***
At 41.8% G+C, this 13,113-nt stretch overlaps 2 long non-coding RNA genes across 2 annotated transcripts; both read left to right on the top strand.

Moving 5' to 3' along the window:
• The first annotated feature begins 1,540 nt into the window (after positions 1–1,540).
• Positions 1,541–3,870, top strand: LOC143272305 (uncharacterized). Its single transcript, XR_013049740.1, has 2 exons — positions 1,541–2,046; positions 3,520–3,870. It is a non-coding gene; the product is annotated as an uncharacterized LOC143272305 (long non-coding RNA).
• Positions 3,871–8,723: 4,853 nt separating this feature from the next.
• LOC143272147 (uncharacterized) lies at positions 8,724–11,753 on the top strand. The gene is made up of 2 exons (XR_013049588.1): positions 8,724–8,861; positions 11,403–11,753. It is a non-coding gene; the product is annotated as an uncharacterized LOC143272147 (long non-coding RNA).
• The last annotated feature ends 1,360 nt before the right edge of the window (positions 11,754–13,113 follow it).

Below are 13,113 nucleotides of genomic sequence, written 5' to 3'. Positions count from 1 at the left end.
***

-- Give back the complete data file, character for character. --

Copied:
At 41.8% G+C, this 13,113-nt stretch overlaps 2 long non-coding RNA genes across 2 annotated transcripts; both read left to right on the top strand.

Moving 5' to 3' along the window:
• The first annotated feature begins 1,540 nt into the window (after positions 1–1,540).
• Positions 1,541–3,870, top strand: LOC143272305 (uncharacterized). Its single transcript, XR_013049740.1, has 2 exons — positions 1,541–2,046; positions 3,520–3,870. It is a non-coding gene; the product is annotated as an uncharacterized LOC143272305 (long non-coding RNA).
• Positions 3,871–8,723: 4,853 nt separating this feature from the next.
• LOC143272147 (uncharacterized) lies at positions 8,724–11,753 on the top strand. The gene is made up of 2 exons (XR_013049588.1): positions 8,724–8,861; positions 11,403–11,753. It is a non-coding gene; the product is annotated as an uncharacterized LOC143272147 (long non-coding RNA).
• The last annotated feature ends 1,360 nt before the right edge of the window (positions 11,754–13,113 follow it).

Below are 13,113 nucleotides of genomic sequence, written 5' to 3'. Positions count from 1 at the left end.